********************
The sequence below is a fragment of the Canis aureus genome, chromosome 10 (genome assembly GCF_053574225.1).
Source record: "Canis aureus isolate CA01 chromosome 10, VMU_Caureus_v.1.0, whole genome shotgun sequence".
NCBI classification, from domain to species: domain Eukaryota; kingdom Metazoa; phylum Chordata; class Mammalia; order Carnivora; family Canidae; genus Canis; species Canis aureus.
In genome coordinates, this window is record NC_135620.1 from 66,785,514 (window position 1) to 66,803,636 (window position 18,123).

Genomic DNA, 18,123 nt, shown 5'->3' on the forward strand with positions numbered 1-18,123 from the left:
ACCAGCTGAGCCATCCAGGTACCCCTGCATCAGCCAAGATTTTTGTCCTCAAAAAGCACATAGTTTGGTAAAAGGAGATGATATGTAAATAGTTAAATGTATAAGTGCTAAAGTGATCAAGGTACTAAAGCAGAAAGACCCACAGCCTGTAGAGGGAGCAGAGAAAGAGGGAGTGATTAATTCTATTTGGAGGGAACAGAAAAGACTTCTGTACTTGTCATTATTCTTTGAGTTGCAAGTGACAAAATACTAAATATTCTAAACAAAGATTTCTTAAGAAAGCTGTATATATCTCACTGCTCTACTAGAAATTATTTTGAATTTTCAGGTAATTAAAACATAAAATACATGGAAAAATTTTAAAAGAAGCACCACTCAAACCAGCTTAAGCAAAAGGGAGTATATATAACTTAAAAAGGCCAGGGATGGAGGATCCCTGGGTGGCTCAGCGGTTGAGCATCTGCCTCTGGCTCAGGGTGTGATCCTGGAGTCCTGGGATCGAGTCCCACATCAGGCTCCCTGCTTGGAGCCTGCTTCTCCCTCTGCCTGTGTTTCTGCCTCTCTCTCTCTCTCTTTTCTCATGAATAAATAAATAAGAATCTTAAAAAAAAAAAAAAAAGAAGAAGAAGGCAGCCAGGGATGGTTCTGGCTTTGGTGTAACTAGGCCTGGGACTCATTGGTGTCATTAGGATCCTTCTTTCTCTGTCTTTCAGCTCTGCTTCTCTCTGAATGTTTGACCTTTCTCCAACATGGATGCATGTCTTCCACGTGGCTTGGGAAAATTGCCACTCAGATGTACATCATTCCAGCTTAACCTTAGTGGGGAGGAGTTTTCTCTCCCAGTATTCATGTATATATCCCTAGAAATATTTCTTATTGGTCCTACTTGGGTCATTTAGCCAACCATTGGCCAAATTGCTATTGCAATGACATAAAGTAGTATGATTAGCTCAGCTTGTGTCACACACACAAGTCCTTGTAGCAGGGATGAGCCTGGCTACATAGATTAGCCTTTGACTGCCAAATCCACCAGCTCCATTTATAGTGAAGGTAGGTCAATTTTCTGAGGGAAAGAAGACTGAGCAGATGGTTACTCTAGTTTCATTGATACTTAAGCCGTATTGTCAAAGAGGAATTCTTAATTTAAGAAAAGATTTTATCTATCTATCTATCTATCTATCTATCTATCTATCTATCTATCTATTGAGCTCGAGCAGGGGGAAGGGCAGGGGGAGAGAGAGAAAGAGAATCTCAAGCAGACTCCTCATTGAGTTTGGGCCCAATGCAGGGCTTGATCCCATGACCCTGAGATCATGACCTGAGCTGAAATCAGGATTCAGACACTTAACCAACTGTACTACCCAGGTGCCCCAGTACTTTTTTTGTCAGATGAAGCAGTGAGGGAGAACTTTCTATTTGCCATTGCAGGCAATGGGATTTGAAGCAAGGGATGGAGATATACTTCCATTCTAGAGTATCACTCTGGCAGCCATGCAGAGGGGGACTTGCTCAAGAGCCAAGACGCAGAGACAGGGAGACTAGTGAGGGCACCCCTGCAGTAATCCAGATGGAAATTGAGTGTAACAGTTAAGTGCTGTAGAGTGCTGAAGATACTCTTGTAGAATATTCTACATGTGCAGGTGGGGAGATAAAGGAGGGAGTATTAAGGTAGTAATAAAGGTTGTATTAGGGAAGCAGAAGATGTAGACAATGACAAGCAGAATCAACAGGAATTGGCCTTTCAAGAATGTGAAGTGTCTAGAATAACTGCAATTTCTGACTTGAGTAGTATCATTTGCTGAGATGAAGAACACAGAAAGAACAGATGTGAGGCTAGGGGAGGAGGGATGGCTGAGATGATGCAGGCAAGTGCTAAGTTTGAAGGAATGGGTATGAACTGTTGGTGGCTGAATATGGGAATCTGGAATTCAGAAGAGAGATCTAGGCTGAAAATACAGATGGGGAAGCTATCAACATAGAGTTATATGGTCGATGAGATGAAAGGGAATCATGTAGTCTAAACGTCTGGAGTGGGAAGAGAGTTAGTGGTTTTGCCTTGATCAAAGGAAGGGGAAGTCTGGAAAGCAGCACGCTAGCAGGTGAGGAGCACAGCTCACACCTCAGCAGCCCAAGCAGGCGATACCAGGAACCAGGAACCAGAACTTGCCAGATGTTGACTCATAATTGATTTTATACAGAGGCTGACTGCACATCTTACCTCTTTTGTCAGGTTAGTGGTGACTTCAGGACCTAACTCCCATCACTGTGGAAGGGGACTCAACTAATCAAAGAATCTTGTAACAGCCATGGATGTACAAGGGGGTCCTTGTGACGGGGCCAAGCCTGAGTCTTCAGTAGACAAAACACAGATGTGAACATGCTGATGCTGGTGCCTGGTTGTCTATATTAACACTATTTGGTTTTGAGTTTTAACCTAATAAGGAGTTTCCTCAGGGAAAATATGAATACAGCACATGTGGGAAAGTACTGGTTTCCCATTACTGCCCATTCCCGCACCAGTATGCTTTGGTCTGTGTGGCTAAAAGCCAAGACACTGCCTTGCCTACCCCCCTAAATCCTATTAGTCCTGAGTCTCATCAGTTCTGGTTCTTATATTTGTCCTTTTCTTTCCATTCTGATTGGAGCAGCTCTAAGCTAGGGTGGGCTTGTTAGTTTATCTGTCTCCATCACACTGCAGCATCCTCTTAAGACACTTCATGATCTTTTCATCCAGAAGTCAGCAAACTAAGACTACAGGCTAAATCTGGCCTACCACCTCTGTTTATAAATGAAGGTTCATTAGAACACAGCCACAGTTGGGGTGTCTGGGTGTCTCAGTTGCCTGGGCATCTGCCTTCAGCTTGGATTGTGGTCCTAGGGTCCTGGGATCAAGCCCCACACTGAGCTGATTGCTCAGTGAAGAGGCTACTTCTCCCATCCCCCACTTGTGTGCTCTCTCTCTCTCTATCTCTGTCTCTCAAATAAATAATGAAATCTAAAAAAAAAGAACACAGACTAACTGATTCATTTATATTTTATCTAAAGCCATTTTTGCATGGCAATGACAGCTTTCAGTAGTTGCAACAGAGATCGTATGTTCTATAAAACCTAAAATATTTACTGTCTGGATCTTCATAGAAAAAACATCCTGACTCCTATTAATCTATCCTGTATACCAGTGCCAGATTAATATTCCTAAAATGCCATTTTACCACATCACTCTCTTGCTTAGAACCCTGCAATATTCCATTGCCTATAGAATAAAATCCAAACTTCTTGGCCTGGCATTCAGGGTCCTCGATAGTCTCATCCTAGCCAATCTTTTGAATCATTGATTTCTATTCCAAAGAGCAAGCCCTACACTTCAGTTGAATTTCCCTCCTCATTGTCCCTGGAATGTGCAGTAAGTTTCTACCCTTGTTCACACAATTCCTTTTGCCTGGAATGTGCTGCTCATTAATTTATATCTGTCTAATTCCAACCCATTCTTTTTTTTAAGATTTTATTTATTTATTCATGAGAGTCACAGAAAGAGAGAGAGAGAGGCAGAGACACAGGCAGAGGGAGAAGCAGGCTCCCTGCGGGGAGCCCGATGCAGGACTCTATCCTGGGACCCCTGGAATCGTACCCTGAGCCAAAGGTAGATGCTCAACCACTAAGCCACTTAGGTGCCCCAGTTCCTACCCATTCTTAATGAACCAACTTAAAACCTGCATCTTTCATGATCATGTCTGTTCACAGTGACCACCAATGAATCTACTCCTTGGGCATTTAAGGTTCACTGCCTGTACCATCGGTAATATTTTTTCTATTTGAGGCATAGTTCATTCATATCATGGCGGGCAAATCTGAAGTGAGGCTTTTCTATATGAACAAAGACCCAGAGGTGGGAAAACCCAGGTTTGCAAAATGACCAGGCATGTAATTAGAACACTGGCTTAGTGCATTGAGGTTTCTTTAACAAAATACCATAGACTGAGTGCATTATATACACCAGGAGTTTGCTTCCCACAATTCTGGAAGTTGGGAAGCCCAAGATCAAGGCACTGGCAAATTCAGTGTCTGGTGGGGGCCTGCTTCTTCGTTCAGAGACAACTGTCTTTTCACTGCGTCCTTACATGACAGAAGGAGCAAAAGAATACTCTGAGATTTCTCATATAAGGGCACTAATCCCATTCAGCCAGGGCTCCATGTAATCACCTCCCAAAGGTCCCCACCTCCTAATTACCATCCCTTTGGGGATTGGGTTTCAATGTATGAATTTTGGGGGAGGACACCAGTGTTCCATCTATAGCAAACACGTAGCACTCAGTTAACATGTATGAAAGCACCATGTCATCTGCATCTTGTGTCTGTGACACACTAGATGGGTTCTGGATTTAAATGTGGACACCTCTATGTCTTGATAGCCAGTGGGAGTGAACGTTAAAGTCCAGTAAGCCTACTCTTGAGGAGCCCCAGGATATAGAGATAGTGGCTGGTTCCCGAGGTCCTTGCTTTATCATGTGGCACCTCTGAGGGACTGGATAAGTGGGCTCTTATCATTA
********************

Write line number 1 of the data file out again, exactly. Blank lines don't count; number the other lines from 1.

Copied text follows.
The sequence below is a fragment of the Canis aureus genome, chromosome 10 (genome assembly GCF_053574225.1).